PHOTO: Turkish Foreign Minister Mevlüt Çavuşoğlu (Reuters)
The US has quickly denied a claim by Turkey’s Foreign Minister of a deal over airstrikes against the Islamic State in northern Syria.
Mevlüt Çavuşoğlu said on Monday that the two countries would soon begin “comprehensive” air operations to clear IS fighters from a zone in northern Syria along the Turkish border.
Çavuşoğlu said technical talks between Washington and Ankara were completed on Sunday, with the possibility of Britain, France, and regional countries such as Saudi Arabia, Qatar and Jordan participating in operations.
But hours later, White House Spokesman Josh Earnest said there was no agreement as negotiations continued.
The conflicting statements were the latest tension in months of talks between Turkey and the US about a possible “safe zone” in Aleppo Province which would be 98 km (61 miles) long and 40 km (25 miles) deep.
In late July, as it agreed to US use of airbases in southern Turkey, the Turkish Government said plans were imminent for operations to establish the area. However, Washington retreated from any reference to a “safe zone” or “no-fly zone”.
One of the difficulties is in the aims of the operation. Washington wants an exclusive focus on the Islamic State, while Turkey and Syria’s rebels want protection from the airstrikes of the Assad regime.
Çavuşoğlu said on Monday that operations would send a message to President Assad and put pressure on the regime to enter political negotiations, which Ankara sees as the path for Assad’s departure from power.
“Our aim should be eradicating Daesh from both Syria and Iraq otherwise you cannot bring stability and security….But eliminating the root causes of the situation [in Syria] is also essential, which is the regime of course,” the Foreign Minister said.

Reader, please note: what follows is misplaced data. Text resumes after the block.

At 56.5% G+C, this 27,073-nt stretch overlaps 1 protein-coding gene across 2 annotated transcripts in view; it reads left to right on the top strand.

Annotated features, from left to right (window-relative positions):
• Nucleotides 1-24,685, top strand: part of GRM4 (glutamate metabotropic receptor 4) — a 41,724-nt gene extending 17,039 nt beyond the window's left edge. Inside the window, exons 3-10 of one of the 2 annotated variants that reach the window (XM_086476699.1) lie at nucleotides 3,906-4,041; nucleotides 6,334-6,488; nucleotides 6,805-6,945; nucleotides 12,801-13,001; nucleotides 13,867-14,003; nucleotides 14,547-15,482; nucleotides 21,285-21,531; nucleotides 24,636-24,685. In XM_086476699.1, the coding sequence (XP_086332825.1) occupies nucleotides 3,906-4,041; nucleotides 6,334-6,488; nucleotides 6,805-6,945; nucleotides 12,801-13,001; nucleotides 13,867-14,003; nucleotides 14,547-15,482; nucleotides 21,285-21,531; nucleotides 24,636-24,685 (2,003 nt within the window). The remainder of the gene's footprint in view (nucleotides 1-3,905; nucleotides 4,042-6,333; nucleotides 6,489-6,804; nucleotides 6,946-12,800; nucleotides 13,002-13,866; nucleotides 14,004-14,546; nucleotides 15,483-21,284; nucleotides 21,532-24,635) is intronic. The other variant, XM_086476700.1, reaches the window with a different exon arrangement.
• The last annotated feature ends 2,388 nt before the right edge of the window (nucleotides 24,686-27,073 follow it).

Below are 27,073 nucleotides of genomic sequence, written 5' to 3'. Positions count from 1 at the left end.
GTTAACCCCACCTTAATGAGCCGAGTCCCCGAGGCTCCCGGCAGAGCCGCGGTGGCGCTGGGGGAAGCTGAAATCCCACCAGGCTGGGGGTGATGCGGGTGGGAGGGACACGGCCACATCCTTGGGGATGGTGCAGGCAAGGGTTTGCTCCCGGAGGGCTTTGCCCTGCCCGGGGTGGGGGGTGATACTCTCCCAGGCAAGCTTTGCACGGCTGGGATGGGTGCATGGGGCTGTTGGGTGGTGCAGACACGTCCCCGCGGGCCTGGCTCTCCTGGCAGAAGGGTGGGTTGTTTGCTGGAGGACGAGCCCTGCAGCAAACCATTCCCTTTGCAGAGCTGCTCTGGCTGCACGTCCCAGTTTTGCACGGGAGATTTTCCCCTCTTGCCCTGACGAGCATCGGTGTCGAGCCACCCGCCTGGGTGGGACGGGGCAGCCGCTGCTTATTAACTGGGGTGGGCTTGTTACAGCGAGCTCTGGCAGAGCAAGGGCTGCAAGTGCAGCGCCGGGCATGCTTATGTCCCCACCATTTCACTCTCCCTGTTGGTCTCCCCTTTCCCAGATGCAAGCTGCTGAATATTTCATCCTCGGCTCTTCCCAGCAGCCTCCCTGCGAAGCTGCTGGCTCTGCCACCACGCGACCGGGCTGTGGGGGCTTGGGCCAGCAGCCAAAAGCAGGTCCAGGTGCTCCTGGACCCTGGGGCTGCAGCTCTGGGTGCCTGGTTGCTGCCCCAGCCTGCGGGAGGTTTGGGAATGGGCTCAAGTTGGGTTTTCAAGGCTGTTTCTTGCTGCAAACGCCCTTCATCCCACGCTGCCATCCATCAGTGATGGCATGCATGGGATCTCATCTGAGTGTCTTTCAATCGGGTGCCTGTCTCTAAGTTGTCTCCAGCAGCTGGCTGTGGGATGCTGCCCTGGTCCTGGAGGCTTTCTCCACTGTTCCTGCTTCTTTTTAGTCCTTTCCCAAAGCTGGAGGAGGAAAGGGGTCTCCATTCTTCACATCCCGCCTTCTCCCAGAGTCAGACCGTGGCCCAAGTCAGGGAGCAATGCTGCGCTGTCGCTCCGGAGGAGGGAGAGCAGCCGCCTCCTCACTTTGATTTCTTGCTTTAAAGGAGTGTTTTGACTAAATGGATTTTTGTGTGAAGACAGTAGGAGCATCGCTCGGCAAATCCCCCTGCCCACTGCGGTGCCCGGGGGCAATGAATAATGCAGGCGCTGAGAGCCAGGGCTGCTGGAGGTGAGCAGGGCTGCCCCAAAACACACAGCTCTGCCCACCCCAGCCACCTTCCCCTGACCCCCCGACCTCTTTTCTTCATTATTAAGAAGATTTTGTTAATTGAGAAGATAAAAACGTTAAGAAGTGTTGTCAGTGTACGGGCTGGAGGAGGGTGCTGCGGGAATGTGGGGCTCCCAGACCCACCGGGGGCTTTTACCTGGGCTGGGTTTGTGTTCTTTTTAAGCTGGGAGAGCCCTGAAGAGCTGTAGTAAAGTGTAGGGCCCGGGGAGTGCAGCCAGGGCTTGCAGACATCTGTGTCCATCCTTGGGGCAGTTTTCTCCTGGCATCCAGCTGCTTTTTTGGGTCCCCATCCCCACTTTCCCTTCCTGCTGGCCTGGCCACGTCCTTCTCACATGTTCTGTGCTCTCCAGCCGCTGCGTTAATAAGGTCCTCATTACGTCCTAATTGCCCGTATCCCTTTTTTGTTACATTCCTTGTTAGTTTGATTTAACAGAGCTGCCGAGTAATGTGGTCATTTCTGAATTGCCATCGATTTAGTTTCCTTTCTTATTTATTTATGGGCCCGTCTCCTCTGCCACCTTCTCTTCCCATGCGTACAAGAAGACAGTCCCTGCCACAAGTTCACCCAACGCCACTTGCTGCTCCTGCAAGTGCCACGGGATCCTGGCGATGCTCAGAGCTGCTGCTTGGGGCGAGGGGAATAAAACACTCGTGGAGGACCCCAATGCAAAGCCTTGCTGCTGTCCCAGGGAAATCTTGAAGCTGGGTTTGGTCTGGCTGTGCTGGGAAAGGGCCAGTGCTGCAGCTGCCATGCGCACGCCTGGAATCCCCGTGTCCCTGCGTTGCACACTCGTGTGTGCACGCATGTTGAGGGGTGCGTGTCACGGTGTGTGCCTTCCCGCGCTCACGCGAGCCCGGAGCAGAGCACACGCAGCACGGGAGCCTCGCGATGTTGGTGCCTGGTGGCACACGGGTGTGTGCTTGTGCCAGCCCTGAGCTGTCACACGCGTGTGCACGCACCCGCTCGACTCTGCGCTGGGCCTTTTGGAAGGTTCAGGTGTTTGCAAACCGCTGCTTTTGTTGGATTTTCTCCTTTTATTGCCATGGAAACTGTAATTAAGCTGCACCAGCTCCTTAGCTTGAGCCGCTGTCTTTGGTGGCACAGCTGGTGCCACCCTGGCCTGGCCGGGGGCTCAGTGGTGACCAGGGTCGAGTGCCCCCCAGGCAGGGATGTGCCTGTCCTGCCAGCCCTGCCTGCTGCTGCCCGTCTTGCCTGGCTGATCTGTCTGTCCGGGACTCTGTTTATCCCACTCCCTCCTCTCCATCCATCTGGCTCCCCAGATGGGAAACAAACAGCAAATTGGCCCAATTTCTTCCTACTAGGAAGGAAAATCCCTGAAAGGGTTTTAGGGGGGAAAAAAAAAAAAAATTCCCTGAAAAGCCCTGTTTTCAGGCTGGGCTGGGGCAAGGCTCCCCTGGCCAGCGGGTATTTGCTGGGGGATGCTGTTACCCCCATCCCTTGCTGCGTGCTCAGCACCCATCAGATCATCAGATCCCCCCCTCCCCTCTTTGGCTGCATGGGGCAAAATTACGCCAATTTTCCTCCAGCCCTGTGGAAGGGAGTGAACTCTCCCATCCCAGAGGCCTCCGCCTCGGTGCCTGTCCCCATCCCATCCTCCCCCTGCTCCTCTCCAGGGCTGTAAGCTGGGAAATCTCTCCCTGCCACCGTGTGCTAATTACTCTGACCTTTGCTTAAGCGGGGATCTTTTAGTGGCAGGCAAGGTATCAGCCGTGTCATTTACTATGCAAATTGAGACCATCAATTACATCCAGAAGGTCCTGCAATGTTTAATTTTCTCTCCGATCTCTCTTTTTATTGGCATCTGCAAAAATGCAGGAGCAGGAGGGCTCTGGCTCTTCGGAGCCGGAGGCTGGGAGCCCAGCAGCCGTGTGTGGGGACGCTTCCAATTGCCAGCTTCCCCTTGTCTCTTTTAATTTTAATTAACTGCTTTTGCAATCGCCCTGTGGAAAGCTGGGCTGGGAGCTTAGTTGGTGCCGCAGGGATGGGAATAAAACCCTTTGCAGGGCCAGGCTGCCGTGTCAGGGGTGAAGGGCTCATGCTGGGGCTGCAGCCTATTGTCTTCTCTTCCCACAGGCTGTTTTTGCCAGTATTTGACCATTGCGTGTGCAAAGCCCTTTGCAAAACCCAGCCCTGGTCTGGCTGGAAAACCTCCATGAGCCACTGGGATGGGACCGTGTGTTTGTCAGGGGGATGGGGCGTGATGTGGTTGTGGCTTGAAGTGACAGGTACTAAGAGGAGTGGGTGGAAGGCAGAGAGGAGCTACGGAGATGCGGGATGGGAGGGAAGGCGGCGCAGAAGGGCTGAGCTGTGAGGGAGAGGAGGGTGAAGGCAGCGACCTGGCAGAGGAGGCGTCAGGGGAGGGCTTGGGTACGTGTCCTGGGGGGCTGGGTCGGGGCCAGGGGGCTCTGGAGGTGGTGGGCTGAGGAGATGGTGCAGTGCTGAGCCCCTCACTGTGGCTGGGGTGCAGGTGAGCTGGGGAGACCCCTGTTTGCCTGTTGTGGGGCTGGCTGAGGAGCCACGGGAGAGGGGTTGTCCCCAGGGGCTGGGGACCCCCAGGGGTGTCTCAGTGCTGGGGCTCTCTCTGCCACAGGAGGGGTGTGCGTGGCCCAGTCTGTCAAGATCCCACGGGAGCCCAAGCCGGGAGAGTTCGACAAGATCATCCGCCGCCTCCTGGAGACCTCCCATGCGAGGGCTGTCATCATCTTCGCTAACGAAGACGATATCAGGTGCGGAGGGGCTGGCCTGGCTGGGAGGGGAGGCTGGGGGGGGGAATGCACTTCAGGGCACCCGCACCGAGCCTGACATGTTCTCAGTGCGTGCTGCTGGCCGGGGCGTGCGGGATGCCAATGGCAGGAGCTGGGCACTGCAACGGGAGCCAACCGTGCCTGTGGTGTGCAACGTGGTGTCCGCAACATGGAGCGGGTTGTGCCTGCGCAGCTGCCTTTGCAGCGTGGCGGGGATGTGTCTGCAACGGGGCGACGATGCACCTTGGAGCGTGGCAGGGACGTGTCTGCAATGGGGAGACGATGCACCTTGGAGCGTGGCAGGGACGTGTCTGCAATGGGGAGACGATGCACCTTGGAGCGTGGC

The two sides may also be debating the relationship with Syria’s Kurdish movement. The proposed area from Mare’ to Jarablus borders one of the Kurdish cantons that has been established in an offensive against the Islamic State.
Soon after the agreement in late July, Ankara began airstrikes on Turkey’s Kurdish insurgency PKK in northern Iraq. One of the aims of the attacks is to distance the Syrian Kurdish movement, led by the Democratic Union Party (PYD), from its Turkish counterparts.
Çavuşoğlu told Reuters in his Monday interview, “Yes, the PYD has been fighting Daesh [the Islamic State]. But the PYD is not fighting for the territorial integrity or political unity of Syria. This is unacceptable.”
There were signals last week, including from President Obama’s envoy Brett McGurk, that differences had been closed in the technical talks. However, it was still unclear if Ankara and Washington had found common ground on the position versus the Assad regime as well as the Islamic State.